The U.S. defense relationship with Taiwan is guided by the Taiwan Relations Act. We will uphold our commitment under the Act, we will continue to support Taiwan’s self-defense, and we will continue to oppose any unilateral changes to the status quo.
Which is exactly right. Unlike NATO and the countries that the President referred to, the United States does not have a security treaty with Taiwan. What the U.S. has is the Taiwan Relations Act, so let’s see what the Act commits the U.S. to regarding the defense of Taiwan…
The relevant sections of the Act are 2.b.4 and 3.c. Section 2.b.4 states:
to consider any effort to determine the future of Taiwan by other than peaceful means, including by boycotts or embargoes, a threat to the peace and security of the Western Pacific area and of grave concern to the United States;
So what does “grave concern” mean? The U.S. does not have some checklist or dictionary that defines what a “grave concern” might be, but it is clear that in this globalized world, any hard-power threat to Taiwan, be it military or economic in nature, would have a profound effect on both the U.S. and world economies.
Section 3.c states the following:
The President is directed to inform Congress promptly of any threat to the security or the social or economic system of the people on Taiwan and any danger to the interests of the United States arising therefrom. The President and Congress shall determine appropriate action by the United States in response to any such danger in accordance with constitutional processes.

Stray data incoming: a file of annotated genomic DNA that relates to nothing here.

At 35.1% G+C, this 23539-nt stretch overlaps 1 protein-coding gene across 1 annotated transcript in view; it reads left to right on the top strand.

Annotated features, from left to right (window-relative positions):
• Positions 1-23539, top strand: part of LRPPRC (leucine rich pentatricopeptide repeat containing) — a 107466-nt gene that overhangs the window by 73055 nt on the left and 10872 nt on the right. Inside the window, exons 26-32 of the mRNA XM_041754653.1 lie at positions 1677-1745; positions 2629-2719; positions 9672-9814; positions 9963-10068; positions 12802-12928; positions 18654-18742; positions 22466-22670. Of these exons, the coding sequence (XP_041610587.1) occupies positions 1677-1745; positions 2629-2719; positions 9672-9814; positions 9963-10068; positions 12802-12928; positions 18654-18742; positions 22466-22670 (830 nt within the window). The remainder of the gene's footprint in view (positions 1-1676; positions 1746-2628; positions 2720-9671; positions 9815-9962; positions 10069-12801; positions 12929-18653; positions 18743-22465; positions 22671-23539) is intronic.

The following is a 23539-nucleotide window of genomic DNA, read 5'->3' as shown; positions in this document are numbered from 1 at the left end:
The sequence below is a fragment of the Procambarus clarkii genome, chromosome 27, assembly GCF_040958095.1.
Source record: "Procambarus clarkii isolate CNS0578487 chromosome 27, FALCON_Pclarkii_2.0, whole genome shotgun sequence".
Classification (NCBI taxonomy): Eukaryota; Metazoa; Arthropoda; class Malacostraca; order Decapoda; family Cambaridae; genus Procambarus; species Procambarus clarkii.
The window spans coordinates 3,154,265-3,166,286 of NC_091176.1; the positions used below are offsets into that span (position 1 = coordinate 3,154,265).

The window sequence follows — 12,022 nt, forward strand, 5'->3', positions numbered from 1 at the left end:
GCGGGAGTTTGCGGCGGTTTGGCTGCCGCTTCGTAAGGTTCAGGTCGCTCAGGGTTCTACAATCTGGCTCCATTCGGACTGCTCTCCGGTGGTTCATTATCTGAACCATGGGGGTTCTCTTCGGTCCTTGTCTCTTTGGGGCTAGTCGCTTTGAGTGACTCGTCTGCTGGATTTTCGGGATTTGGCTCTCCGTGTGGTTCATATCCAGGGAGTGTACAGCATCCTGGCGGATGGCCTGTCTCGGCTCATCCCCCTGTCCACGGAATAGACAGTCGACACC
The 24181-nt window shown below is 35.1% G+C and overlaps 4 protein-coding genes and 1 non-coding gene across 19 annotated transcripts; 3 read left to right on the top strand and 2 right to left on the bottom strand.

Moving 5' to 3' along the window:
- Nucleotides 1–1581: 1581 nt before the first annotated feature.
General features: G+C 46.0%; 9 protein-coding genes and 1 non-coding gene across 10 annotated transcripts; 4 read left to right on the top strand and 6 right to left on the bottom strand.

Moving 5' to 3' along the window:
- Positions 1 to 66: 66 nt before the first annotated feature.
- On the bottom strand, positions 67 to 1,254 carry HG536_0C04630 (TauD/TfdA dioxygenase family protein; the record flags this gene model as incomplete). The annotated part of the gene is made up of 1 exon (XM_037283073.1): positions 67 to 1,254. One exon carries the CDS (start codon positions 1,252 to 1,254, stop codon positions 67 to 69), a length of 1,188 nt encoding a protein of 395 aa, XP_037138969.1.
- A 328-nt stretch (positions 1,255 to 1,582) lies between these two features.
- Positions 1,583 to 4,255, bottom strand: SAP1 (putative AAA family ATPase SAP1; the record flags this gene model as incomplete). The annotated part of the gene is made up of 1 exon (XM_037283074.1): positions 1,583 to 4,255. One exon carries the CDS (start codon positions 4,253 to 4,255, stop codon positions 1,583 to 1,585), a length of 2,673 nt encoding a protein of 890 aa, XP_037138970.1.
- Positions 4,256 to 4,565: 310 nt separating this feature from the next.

Similar to the text of mutual defense treaties the U.S. has with other nations, there is no “automatic” response should China threaten Taiwan in some way. For the sake of discussion, let’s assume the nature of the threat is an armed attack by China on Taiwan. In this case, what are the “constitutional processes” mentioned in the Act? Following a strict interpretation of the Constitution, Congress could decide to declare war on China and direct the President, as Commander in Chief, to take military action to defend Taiwan.
But Congress hasn’t declared war on another country since 1941, and even then, it was asked to recognize that “a state of war exists between the U.S. and the Empire of Japan.” That hasn’t stopped the U.S. from using military force, however. Virtually every President has claimed that their powers as Commander in Chief of the armed forces give them the executive authority to use military power, not just to defend the U.S. against attack, but to defend U.S. interests, however broadly defined. Therefore, in response to a military attack against Taiwan, a president might decide unilaterally to take military action to defend Taiwan. At some point, Congress would have to get involved, either to belatedly authorize the money necessary to continue military action or to attempt to use the War Powers Act to restrict the President’s ability to continue that action.
Another possibility is that a president decides that an armed attack against Taiwan should not be responded to with military force. After all, there is nothing in either the Taiwan Relations Act or the Constitution that requires the President to take unilateral military action to defend Taiwan. It is rare in the discourse to hear this option discussed, but it is certainly possible.
There is yet another possible response, which the Act clearly prescribes: 1) the president, who controls the intelligence resources necessary to make such a determination, is directed to inform Congress of any threat to Taiwan, and 2) working together, the executive and legislative branches are to determine the appropriate national response, given the broad range of instruments of national power, for the existing situation.
The elected head of the executive branch in a democratic republic working together with the elected legislative body to determine a national response to a crisis? Hey, that’s what the Act says…
Anthony Cowden is the Managing Director of Stari Consulting Services.